Irene Ruiz RodriguezAerospace Engineering MEng
Injection in Liquid-Rocket Engines
Experimental Study on Liquid Jet Injection and Break-Up in Rocket Engines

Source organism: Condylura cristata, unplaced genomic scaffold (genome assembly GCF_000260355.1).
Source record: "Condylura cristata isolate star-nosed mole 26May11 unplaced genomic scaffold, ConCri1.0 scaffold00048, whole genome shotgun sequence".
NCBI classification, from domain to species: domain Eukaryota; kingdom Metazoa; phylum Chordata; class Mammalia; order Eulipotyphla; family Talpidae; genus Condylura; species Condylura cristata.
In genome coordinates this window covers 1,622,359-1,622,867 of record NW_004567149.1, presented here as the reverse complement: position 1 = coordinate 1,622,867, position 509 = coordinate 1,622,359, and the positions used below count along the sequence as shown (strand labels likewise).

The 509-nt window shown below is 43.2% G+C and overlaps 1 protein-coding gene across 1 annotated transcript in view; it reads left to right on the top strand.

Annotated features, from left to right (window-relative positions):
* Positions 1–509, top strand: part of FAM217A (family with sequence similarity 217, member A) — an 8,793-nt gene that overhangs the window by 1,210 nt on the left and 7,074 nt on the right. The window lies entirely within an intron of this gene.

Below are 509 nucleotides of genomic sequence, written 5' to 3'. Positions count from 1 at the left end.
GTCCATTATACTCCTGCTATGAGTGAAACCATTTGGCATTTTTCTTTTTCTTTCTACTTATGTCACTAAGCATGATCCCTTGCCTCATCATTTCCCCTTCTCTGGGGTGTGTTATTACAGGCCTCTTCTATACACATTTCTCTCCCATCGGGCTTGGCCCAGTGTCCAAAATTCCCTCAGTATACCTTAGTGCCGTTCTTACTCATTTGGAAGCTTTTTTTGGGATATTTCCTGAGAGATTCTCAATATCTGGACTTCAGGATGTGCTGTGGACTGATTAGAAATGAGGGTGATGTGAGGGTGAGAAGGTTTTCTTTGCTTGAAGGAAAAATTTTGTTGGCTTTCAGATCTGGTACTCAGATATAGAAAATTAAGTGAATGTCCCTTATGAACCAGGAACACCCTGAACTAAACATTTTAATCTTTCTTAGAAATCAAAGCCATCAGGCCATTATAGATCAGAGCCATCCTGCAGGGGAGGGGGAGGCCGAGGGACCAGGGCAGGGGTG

Combustion in rocket engines is complex, demanding high reliability. Understanding fluid mechanics behind sheet breakup is vital to develop economical and environmentally-friendly propellants, pushing space boundaries. Current hazardous ones can result in catastrophic leaks like the sombre Challenger and Antares disasters. A step towards safer space exploration is developing gelled propellants, stored like solids. We studied atomisation (fluid breakup after impingement) of varying viscosity simulants using long, short and asymmetric like-on-like injectors under controlled pressures, discovering that laminar and turbulent profiles resulted in significant differences. For glycerol under laminar impingement, viscosity counteracted inertial forces developing an incombustible sheet whereas under turbulent, increased kinetic energy destabilised it. This finding means that under optimum pre-impingement, high viscosity fluids can atomise. Forgel, laminarity resulted in extensional flow as cross-linked molecules stretched. Under turbulent, bonds collapsed. These results are promising and Non-Newtonian fluids are postulated as strong future propellant candidates.